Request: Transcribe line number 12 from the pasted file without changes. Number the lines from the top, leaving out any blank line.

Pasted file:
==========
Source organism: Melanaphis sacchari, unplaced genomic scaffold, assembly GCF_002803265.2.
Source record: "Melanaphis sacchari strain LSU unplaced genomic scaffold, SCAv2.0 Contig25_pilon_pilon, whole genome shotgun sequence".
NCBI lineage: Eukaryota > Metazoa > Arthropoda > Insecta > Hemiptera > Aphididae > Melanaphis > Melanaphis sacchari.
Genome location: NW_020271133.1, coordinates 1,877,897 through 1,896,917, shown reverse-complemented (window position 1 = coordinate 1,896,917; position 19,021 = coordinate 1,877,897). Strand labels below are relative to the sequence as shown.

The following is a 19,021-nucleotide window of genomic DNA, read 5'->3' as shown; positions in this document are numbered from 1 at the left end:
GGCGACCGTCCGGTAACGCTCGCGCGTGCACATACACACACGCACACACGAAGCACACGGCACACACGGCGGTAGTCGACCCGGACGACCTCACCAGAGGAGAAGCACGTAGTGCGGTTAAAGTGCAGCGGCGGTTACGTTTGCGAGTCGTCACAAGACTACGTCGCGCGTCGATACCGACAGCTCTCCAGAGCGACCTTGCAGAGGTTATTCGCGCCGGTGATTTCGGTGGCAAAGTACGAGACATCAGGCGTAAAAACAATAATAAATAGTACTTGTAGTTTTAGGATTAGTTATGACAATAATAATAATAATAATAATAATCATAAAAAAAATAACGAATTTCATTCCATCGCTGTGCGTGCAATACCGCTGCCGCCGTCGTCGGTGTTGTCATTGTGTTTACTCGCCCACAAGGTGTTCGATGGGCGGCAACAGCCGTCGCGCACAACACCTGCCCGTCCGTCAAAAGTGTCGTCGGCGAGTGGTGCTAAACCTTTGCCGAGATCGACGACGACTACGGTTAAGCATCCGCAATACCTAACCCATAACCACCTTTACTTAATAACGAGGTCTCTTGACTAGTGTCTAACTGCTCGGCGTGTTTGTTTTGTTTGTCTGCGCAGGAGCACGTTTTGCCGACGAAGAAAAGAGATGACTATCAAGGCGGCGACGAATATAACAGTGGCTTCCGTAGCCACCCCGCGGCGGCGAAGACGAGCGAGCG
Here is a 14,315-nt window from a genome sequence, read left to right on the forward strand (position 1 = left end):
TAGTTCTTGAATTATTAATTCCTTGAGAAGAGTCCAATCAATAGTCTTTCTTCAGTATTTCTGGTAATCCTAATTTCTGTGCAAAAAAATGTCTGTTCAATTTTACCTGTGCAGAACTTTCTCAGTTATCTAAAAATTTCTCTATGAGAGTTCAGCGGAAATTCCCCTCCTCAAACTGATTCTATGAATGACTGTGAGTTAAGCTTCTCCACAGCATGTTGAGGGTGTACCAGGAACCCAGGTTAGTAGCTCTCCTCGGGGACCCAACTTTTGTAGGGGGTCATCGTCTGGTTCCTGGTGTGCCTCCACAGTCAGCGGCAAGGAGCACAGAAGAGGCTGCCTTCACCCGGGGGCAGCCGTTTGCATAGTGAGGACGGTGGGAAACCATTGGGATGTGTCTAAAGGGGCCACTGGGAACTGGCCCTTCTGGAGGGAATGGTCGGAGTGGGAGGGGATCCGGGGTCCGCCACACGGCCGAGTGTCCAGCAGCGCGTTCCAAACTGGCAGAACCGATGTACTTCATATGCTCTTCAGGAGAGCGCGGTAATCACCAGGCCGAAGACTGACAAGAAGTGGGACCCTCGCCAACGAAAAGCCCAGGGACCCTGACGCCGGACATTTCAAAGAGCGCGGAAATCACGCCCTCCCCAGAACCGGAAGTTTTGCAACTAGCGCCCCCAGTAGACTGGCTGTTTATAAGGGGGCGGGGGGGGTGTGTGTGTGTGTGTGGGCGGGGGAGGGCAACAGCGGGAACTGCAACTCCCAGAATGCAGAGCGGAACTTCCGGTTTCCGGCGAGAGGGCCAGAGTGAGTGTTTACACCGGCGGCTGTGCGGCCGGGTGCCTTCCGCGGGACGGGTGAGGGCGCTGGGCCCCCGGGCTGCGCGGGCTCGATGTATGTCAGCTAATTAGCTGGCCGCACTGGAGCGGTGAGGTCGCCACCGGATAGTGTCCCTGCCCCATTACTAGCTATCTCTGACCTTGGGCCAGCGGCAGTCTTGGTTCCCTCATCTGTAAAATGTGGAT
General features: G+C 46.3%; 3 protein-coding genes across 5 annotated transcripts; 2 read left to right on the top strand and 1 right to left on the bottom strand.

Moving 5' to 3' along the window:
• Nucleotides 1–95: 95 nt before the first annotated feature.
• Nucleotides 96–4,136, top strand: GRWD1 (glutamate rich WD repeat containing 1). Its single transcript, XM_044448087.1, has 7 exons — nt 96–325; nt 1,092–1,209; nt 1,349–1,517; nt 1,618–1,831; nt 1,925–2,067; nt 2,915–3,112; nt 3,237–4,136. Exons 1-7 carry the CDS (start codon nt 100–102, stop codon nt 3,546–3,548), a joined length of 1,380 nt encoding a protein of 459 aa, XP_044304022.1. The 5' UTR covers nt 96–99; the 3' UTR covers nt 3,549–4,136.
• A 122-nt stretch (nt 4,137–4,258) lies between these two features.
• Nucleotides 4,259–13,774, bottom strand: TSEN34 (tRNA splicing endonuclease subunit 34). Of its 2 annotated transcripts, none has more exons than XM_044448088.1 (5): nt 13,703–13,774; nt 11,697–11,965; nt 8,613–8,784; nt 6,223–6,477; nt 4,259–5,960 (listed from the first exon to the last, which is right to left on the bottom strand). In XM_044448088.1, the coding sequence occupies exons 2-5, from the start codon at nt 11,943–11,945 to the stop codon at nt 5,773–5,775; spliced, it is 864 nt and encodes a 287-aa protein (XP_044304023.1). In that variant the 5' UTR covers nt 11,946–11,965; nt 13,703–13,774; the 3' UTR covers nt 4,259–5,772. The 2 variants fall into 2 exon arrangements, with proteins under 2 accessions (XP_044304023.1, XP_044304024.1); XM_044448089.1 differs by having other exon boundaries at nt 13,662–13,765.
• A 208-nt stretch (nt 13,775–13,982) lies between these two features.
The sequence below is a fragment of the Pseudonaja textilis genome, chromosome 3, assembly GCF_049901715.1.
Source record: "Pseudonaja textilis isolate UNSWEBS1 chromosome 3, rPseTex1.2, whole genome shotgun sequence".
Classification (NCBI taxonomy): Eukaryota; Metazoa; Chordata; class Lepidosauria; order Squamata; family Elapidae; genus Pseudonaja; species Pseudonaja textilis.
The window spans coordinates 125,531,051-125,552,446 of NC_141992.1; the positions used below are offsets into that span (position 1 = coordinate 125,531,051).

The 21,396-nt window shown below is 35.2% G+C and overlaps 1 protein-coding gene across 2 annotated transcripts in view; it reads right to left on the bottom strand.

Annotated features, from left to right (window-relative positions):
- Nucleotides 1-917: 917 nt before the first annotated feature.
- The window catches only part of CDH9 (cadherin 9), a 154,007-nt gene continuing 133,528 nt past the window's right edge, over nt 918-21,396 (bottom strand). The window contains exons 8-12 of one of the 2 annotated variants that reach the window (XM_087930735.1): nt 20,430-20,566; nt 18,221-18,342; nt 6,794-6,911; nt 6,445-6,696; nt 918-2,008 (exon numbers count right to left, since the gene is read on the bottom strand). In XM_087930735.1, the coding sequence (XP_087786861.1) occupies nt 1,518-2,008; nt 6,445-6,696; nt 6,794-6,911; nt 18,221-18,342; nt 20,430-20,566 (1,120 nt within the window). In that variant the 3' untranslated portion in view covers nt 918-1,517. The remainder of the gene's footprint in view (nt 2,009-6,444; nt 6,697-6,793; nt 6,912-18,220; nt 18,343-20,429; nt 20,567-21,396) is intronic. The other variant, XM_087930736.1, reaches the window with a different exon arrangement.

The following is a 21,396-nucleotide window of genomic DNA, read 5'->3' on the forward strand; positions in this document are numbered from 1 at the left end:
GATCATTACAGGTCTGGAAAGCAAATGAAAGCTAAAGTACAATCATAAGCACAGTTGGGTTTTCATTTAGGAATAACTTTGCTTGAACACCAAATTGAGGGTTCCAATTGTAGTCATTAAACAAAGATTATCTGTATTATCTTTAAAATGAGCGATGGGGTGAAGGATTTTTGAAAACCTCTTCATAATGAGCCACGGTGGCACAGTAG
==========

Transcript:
• Nucleotides 96–4,136, top strand: GRWD1 (glutamate rich WD repeat containing 1). Its single transcript, XM_044448087.1, has 7 exons — nt 96–325; nt 1,092–1,209; nt 1,349–1,517; nt 1,618–1,831; nt 1,925–2,067; nt 2,915–3,112; nt 3,237–4,136. Exons 1-7 carry the CDS (start codon nt 100–102, stop codon nt 3,546–3,548), a joined length of 1,380 nt encoding a protein of 459 aa, XP_044304022.1. The 5' UTR covers nt 96–99; the 3' UTR covers nt 3,549–4,136.